There is this great word I like to use; the word is “schnorrer.” It means freeloader, basically a person who is greedy. Here is a perfect example of a schnorrer. In my social circles there is an acquaintance, more like a friend of a friend. When a group of us go out for dinner we usually split the check. Sure sometimes you wind up paying more than the actual price of your meal, but it could also be less. Well this one individual/acquaintance always and I mean always orders the more expensive items on the menu, besides one or two additional alcoholic drinks. They never offer to throw in a couple of extra bucks for their meal; they just sit there and expect to pay the same amount everyone else is paying. This to me is a greedy person and I find them irritating; but I have a couple of options available at least. For one, I can request a separate bill or not go out when this person is invited. When it comes to seeing or hearing about greediness in companies it doesn’t irritate me, it makes me angry. Ever since the recent market collapse I find myself angry over the reports of the latest insider greed. You may have recently heard about the EpiPen price increase; it is things like this that tick me off. Or what about these corporations that decide to close some of their locations because they need to save money; however, in the next breath they are giving their executive staff a raise. The ones that are being affected by the closing are the people who work there. How can one not get angry over this type of thing? What I find even more despicable are those same executives who earn huge financial gains due to insider information; it is simply wrong. INVESTMENT banker Naomi Bishop, played by Anna Gunn (Enemy of the State, Breaking Bad-TV), had a lot riding on her latest business deal. Her reputation depended on it. This film festival nominated drama had a high powered cast of capable actors. Besides Anna there was James Purefoy (A Knight’s Tale, Solomon Kane) as Michael Connor, Sarah Megan (Backwoods, The Girl in the Park) as Erin Manning and Alysia Reiner (That Awkward Moment, Sideways) as Samantha. I understood what the writers were trying to do with this story. Most stories of this kind tend to be male dominated; this one was female driven. I wish we lived in a time where this distinction would not even need to be addressed, but alas that is not the case. The acting was exceptionally good in this movie. I needed a stronger script however. There were a few parts in the story that did not make sense to me. At least there was a fair amount of tension and decent pacing to keep the story moving forward. In fact, there were a couple of moments where I was getting angry at what was taking place in Naomi’s life. So you see the movie was having an effect on me; I do not like to be around greedy people.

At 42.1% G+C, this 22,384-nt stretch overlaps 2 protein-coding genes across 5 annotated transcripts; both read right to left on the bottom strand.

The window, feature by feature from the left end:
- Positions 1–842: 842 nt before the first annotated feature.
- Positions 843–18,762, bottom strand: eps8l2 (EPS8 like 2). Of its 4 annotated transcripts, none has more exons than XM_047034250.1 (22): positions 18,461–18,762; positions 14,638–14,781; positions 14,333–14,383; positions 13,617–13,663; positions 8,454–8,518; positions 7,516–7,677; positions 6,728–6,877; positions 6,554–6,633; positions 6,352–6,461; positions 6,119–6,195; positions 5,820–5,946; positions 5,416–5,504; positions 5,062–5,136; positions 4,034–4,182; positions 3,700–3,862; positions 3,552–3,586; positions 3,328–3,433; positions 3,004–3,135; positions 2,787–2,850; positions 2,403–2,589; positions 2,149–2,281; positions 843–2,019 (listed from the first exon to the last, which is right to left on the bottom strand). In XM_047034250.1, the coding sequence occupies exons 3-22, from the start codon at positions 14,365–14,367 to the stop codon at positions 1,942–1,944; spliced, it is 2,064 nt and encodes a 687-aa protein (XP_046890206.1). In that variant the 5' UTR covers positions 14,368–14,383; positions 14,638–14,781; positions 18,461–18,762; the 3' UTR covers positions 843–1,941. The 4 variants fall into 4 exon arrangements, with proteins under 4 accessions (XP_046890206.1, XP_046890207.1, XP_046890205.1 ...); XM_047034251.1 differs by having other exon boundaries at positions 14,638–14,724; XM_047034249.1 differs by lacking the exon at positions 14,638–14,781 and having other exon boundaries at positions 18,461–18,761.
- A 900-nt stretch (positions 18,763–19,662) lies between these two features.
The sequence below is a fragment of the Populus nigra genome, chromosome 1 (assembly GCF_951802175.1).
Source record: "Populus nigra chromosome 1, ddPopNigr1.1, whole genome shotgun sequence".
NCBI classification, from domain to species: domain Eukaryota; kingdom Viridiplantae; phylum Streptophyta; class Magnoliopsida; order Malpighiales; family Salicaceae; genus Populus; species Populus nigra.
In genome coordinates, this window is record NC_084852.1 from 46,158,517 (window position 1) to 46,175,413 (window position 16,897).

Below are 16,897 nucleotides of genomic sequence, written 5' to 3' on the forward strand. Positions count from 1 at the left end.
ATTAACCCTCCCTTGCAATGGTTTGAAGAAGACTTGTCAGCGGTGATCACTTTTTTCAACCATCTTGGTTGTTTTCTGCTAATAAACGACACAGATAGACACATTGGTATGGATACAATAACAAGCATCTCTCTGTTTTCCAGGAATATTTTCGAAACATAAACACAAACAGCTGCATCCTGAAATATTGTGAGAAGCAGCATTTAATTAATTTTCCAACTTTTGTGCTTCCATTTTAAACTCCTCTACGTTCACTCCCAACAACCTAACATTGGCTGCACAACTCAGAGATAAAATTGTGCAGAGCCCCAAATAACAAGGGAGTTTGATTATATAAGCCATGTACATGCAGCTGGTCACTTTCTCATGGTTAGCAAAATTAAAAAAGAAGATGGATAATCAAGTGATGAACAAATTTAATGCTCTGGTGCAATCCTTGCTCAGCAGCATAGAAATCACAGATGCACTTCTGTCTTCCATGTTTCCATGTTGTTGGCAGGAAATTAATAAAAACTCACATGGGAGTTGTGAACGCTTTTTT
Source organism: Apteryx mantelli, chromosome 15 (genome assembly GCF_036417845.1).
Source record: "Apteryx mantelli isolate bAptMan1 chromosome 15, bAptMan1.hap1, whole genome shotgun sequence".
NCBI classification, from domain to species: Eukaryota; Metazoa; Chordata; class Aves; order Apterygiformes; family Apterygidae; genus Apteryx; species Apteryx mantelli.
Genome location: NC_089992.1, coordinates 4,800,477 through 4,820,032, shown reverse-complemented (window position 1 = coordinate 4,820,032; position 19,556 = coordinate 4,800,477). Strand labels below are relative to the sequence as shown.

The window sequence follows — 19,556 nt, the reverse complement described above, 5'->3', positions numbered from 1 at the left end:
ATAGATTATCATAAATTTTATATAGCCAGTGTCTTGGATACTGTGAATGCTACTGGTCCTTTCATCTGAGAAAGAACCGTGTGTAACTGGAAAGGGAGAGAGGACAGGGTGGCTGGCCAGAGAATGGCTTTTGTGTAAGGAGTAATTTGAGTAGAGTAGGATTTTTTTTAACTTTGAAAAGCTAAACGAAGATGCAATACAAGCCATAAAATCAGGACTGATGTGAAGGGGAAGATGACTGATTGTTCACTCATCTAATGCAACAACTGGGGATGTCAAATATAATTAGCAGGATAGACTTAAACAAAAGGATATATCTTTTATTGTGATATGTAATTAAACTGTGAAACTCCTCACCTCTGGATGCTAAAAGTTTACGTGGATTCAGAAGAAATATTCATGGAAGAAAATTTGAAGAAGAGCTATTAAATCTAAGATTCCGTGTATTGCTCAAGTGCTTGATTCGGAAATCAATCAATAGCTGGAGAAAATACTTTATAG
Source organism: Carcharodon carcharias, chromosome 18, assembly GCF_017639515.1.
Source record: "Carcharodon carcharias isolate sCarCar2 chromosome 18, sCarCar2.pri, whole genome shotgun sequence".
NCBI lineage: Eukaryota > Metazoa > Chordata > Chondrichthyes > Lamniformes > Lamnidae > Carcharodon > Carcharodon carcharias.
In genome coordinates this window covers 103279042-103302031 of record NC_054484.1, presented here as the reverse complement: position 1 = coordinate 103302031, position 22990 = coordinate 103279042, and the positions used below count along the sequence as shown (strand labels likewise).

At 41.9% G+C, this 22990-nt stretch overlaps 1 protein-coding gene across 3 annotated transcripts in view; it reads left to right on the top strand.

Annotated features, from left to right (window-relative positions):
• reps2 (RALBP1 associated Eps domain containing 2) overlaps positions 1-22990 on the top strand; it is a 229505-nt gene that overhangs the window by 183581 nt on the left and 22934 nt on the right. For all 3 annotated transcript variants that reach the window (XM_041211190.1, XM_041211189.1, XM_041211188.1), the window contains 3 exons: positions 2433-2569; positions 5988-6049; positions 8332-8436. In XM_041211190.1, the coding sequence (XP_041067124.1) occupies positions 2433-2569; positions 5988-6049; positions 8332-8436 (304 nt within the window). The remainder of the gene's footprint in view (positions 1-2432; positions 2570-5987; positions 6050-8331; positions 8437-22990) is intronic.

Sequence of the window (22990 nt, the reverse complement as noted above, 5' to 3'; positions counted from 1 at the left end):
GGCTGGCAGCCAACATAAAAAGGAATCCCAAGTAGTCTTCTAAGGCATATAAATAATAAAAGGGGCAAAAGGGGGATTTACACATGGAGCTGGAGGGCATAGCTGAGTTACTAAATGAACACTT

2 ¾ stars
The more money a person acquires, it seems to me, the less they maintain a grasp on the real world. When I see examples of obscene amounts of money being spent on outrageous objects, such as 24 carat bathroom fixtures or a bedroom set carved out of a rare, exotic wood in the shape of a venetian gondola; I think, is that really necessary? As the division between the have and have nots widens, we have here a movie that depicts a time of chaos. With life spiraling out of control; young billionaire Eric Packer, played by Robert Pattinson (Twilight franchise, Water for Elephants), decided to go outside to get a haircut. In a decked out limousine and accompanied by tough security man Torval, played by Kevin Durand (Real Steel, Legion), Eric became a witness to life outside of himself. Here was an instance where I had wished I read the book before seeing this film. It was hard figuring out what was happening at times. For example, why couldn’t Eric have his barber come to his limo like his doctor? I was hoping to see Robert stretch himself in this role, due to a majority of the movie was filmed of him inside the limo. Unfortunately, I found Robert falling back into his character Edward from Twilight, minus the pale, sparkly skin. The division of the classes was something I could pick up on; however, I thought the script was utterly wrong, providing me with nothing to sustain my interest. I was bored out of my mind and did not care about the various characters that popped in and out of the limousine, during this slow moving movie. Even casting Paul Giamatti (Sideways, The Illusionist) as Benno Levin was not enough to save this poor film. Maybe if the studio did not spend so much money for the actors and director, they could have gone more for quality, making this film understandable for the masses. Brief scenes with blood.
1 2/3 stars